Symbolography in Indus seals

(This is a guest post by Rekha Rao, the author of Symbolography in Indus seals)

Symbolography in Indus Seals by Rekha RaoIndus civilisation has evinced keen interest amongst scholars from various disciplines in their pursuit to unfold many aspects of this wonderful civilisation, which is one of the oldest. Though many aspects of the civilisation have been well addressed, decoding of Indus seals remained as an enigma even as of date. This has remained controversial, as there is no uniformity or logic in its interpretation. The prominence of the mythical one horned bull that can be seen in many seals, occupying almost seventy-five percent of seal area, with differing signs between seals, does indicate it is beyond what has been understood till date. This research is focused on, (1) Understanding the symbols of the script that are inscribed, (2) The interpretation of seals depicting activity, and (3) Demystifying the curiosity in answering prominent questions that arise when one examines the seals with an open mind such as:

  1. Why seals have a single horn bull?
  2. Why some are double horned humped bull and some non-humped ones?
  3. Why the single horned bull is in front of a manger and not the double horned humped bull?
  4. Why the manger has different design patterns and, supported on a slender pedestal?
  5. Why the decorations on the neck, nature of tail of the bull is different in each seal?
  6. Why the bull in each seal is associated with different symbols?
  7. Do these seals are a part of a continuum or is it explicit?
  8. Why the seals are small in size 2 by 2 inches?

In an endeavour to find answers to these questions, the research work had to cross several domains until such time the connectivity got established.

A convincing analysis of the riddles associated with the single horned bull, the manger structure, and the symbols used in the Indus seals have been attempted with a holistic approach. The single horned bull has been proved here to be a concept of Hotṛ priest with strong correlation with Vedic hymns has been established. The structure of manger has the depiction of chandas-the metre and the pattern of repetitions involved. Each seal appeared to have information on one particular aspect of the Vedic contents and the Yajña.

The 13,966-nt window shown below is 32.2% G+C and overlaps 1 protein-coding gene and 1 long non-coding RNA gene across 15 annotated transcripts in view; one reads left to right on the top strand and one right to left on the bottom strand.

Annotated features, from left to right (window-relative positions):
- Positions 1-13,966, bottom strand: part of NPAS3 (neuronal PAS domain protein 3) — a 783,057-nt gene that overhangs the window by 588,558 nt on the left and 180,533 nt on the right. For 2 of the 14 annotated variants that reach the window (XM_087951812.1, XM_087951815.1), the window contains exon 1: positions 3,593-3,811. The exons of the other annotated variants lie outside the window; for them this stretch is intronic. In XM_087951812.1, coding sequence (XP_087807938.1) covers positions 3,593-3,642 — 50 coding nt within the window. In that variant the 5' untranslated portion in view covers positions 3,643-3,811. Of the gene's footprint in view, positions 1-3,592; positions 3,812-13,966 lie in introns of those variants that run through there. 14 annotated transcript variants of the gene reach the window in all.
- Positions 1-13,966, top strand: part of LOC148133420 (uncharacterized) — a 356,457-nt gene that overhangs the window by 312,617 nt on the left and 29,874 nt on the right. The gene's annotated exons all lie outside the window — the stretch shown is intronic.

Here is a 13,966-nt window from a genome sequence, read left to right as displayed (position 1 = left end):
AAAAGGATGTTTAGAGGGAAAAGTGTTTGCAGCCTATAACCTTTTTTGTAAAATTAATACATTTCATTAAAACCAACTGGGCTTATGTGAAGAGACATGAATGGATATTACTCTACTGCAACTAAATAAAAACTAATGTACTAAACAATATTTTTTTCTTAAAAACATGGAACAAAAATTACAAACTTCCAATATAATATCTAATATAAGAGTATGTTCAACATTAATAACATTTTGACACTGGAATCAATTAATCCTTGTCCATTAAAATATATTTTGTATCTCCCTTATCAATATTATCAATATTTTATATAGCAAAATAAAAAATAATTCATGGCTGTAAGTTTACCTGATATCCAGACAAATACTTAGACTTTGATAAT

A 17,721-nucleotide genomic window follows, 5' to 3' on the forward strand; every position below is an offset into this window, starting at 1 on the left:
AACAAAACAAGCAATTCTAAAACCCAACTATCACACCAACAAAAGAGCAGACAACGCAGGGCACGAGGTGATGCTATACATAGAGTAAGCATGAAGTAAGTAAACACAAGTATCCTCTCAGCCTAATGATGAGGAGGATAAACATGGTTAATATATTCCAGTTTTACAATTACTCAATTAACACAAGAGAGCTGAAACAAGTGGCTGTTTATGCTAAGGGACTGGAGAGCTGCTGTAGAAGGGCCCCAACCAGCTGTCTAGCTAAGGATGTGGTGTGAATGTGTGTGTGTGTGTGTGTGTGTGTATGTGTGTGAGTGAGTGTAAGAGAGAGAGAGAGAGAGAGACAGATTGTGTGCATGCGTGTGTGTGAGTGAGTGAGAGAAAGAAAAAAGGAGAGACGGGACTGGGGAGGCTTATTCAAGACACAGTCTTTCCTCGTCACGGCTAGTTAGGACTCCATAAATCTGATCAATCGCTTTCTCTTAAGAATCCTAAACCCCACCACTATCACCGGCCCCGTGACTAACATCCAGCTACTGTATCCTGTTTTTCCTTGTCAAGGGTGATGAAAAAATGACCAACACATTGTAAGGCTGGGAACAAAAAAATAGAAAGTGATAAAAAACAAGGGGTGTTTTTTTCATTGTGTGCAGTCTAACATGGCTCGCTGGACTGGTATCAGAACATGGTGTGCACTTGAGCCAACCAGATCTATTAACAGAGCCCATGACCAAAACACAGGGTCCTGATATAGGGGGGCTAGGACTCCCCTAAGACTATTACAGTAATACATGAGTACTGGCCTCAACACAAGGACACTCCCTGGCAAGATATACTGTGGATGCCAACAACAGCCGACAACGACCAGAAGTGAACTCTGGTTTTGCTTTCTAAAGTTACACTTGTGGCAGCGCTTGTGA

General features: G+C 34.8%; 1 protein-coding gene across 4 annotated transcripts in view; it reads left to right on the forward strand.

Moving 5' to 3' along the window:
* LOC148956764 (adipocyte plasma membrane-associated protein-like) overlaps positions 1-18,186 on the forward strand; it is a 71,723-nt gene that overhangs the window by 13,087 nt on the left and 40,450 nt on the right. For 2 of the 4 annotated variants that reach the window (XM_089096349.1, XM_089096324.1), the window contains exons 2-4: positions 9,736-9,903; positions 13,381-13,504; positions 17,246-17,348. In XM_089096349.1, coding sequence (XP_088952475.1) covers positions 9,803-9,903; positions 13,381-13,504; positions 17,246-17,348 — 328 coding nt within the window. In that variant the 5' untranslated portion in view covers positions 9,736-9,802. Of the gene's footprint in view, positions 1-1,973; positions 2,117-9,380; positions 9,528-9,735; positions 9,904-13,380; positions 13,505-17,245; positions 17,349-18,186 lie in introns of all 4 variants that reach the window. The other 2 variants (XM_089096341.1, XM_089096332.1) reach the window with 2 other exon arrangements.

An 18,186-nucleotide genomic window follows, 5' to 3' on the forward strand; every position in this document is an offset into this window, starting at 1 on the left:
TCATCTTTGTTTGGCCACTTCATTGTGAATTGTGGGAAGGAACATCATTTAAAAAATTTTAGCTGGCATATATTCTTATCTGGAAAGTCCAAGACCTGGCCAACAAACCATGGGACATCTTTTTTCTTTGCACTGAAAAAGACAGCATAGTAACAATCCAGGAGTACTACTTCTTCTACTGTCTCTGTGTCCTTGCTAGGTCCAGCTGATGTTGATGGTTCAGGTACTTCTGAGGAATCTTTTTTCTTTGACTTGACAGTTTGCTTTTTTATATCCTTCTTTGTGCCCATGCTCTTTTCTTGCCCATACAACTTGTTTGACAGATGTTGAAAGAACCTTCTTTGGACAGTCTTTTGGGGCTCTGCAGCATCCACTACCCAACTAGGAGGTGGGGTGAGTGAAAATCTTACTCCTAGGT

This book also answers the enquiries like

  1. Which class of people made use of these seals?
  2. What was the intention behind the issue of seals?

The seals are portrayed on a two-inch stone piece. It was probably with the idea of easy handling, transporting, and storing as reference document. It was like a ready reference material for the students involved in Vedic studies and practitioners of Vedic rituals. Probably, it was also planned to avoid the probable mistakes during recitation and ritual procedures at a time when script was non-existent, while the literary activity was at its peak and the multiple chapters of each Veda was voluminous for memorisation.

With the aid of a seal as reference, a man who had undergone his initiation in the Veda Śikśha could get the information like, for which ritual the sequence of Mantra is to be recited, and which tone and metre had to be adopted. The hymns to deities were in different metres, had to be recited meticulously according to the prescription of the Ṛgveda, Yajurveda, and the associated Brāhmaṇa text teachings. Different food offerings were to be made as each deity had its own preferred food and it was indicated as symbols. Seals were meant only for a specific class of educated lot and not for commoners. The frame structure in a seal shows a big square in which smaller squares are engraved to indicate about the specific metre chosen. These frames are like sample piece demonstration of metre that is to be followed by the sequence of hymns of similar pattern in a series while reciting for a Yajña. This gives a logical point for why the square frame in front of the single horned bull has smaller units in varying numbers and it matches with the squares adopted as Pada while dealing with the literary aspect of Vedic metre.

The understanding of seals reveal that India is the only country or probably one of the countries which has an unbroken pattern of traditions maintained for over 3000 years. The advancements in the field of science have not influenced this part of social heritage. The Somayajña performed in 2011 in Kerala, called Panjal Atirātram had performed the Pravargya fire ritual following the Vedic pattern, and it was amazing to find a seal that also depicted this Pravargya ritual in the seals. The royal and Somayajña are rare now for neither the royal families exist nor the Soma plant. However, the domestic or Gṛhya rituals like Śrāddha Karmas (death rituals) and the Ṣoḍaśa Saṁskāra (social observances) are very much alive and observed by every family in India.